Pat Swails, the president of the Indiana chapter of the American Association of Colleges for Teacher Education, called it a “fantastic” idea.

“Our problem is that a lot of the students of math and science go to industry because they have respect there and a competitive salary, none of which is available to teachers of math and science consistently across the state,” she said.

Related Tags:

A version of this article appeared in the December 19, 2007 edition of Education Week as Philanthropies Launch Teacher-Training Fellowships


Budget & Finance Webinar Staffing Schools After ESSER: What School and District Leaders Need to Know
Join our newsroom for insights on investing in critical student support positions as pandemic funds expire.
This content is provided by our sponsor. It is not written by and does not necessarily reflect the views of Education Week's editorial staff.
Student Achievement Webinar
How can districts build sustainable tutoring models before the money runs out?
District leaders, low on funds, must decide: broad support for all or deep interventions for few? Let's discuss maximizing tutoring resources.
Content provided by Varsity Tutors for Schools
This content is provided by our sponsor. It is not written by and does not necessarily reflect the views of Education Week's editorial staff.
College & Workforce Readiness Webinar
Roundtable Webinar: Why We Created a Portrait of a Graduate
Hear from three K-12 leaders for insights into their school’s Portrait of a Graduate and learn how to create your own.
Content provided by Otus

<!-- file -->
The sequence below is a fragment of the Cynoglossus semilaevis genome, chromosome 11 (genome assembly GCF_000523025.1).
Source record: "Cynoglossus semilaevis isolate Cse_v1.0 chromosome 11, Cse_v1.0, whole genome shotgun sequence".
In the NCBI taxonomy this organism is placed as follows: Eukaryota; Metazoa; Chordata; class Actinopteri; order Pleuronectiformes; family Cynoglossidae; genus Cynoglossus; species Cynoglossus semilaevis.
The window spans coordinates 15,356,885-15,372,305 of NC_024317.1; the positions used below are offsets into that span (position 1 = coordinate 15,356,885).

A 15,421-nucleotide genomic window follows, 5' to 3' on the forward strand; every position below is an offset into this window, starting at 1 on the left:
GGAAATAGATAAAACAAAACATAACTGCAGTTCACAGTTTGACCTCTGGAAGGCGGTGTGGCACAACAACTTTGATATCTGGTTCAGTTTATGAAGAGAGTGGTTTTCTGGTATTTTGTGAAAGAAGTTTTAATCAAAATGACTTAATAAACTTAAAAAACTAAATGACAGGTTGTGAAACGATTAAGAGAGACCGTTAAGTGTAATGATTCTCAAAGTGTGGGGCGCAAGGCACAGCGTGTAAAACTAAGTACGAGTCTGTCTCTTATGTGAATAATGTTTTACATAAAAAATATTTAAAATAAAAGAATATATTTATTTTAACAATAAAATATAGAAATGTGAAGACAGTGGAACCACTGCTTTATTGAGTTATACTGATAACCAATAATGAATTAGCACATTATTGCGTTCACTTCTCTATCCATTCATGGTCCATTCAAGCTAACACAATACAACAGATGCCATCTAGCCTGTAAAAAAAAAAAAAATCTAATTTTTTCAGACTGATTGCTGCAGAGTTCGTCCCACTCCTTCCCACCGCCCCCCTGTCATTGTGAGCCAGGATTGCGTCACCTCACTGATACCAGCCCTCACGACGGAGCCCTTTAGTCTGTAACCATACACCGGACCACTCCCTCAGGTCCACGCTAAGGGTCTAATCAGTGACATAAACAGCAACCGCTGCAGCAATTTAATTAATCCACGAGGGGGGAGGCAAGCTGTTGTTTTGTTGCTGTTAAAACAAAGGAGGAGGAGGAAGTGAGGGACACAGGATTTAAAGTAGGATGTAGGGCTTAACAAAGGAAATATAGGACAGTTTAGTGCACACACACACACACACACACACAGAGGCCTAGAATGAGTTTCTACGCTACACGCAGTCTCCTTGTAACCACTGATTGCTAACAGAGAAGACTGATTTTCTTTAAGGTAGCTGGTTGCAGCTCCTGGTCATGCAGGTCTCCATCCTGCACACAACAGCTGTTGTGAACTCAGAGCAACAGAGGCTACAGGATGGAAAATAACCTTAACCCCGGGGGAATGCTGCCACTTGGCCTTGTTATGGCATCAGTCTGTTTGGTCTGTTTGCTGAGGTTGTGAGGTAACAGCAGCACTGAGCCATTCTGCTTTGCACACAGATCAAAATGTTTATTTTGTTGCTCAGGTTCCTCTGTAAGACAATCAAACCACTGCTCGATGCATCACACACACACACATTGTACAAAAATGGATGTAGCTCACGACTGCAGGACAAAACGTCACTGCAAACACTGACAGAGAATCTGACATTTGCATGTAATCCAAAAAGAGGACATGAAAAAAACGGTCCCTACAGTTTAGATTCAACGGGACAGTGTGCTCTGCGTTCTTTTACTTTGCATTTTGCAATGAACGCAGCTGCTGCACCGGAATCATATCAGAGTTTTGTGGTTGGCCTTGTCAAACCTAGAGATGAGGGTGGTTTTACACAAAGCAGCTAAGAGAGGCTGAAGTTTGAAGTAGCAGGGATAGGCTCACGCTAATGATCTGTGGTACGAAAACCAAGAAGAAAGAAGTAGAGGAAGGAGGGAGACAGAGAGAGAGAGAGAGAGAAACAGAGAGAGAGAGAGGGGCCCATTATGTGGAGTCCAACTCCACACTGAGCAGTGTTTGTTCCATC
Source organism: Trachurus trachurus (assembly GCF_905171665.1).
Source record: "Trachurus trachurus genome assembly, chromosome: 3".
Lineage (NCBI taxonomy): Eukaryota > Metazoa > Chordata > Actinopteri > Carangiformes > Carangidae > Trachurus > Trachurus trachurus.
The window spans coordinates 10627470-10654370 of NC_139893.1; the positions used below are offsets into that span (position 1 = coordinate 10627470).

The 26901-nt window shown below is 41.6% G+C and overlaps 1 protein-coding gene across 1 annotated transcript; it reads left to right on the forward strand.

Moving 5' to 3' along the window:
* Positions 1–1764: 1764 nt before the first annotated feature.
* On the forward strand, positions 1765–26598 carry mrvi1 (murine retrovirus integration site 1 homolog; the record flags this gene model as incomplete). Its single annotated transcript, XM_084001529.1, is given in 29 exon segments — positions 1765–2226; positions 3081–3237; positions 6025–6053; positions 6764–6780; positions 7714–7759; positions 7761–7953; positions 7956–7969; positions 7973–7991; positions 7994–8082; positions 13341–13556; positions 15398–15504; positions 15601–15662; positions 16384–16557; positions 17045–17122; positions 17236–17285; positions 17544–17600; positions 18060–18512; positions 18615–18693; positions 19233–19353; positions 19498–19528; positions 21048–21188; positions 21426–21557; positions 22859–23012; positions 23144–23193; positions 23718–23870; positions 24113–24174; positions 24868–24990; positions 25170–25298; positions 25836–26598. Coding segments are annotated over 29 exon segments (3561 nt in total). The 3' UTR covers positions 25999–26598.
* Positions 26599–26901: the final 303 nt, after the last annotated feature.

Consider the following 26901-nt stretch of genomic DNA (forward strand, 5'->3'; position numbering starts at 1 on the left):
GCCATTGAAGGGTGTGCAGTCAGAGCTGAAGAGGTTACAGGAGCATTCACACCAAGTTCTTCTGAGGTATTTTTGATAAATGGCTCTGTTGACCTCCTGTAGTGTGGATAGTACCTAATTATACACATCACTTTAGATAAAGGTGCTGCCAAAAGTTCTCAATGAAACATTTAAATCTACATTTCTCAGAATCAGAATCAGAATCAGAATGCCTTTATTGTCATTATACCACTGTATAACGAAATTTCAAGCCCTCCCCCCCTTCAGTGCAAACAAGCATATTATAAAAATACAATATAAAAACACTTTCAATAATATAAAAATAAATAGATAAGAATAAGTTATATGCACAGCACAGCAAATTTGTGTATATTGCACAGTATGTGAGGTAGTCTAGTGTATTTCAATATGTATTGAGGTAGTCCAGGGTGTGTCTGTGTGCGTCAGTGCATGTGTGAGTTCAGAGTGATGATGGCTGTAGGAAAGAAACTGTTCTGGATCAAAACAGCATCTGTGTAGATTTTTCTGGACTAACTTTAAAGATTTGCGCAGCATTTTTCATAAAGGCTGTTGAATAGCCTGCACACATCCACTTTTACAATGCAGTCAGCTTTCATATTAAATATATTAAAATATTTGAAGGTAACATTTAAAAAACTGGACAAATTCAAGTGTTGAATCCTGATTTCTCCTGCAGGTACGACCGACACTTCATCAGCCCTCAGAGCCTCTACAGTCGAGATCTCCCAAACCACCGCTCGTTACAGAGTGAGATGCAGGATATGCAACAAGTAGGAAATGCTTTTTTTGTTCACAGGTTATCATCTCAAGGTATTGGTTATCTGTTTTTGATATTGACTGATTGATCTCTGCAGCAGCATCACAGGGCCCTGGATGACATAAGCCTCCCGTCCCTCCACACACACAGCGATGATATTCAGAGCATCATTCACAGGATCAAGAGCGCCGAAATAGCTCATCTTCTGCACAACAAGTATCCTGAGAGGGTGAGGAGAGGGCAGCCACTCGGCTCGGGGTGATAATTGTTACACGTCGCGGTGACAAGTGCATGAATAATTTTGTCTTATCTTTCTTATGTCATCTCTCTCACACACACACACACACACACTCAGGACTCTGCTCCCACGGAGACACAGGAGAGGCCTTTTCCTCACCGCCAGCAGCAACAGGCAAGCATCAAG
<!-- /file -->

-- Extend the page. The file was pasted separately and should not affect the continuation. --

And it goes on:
EdWeek Top School Jobs

Teacher Jobs
Search over ten thousand teaching jobs nationwide — elementary, middle, high school and more.
View Jobs
Principal Jobs
Find hundreds of jobs for principals, assistant principals, and other school leadership roles.
View Jobs
Administrator Jobs
Over a thousand district-level jobs: superintendents, directors, more.
View Jobs
Support Staff Jobs
Search thousands of jobs, from paraprofessionals to counselors and more.
View Jobs

Read Next

Education Funding What New School Spending Data Show About a Coming Fiscal Cliff
New data show just what COVID-relief funds did to overall school spending—and the size of the hole they might leave in school budgets.
4 min read
Photo illustration of school building and piggy bank.
F. Sheehan for Education Week + iStock / Getty Images Plus
Education Funding When There's More Money for Schools, Is There an 'Objective' Way to Hand It Out?
A fight over the school funding formula in Mississippi is kicking up old debates over how to best target aid.
7 min read
Illustration of many roads and road signs going in different directions with falling money all around.
Education Funding Explainer How Can Districts Get More Time to Spend ESSER Dollars? An Explainer
Districts can get up to 14 additional months to spend ESSER dollars on contracts—if their state and the federal government both approve.
4 min read
Illustration of woman turning back hands on clock.
Education Week + iStock / Getty Images Plus Week
Education Funding Education Dept. Sees Small Cut in Funding Package That Averted Government Shutdown
The Education Department will see a reduction even as the funding package provides for small increases to key K-12 programs.
3 min read
President Joe Biden delivers a speech about healthcare at an event in Raleigh, N.C., on March 26, 2024.
President Joe Biden delivers a speech about health care at an event in Raleigh, N.C., on March 26. Biden signed a funding package into law over the weekend that keeps the federal government open through September but includes a slight decrease in the Education Department's budget.
Matt Kelley/AP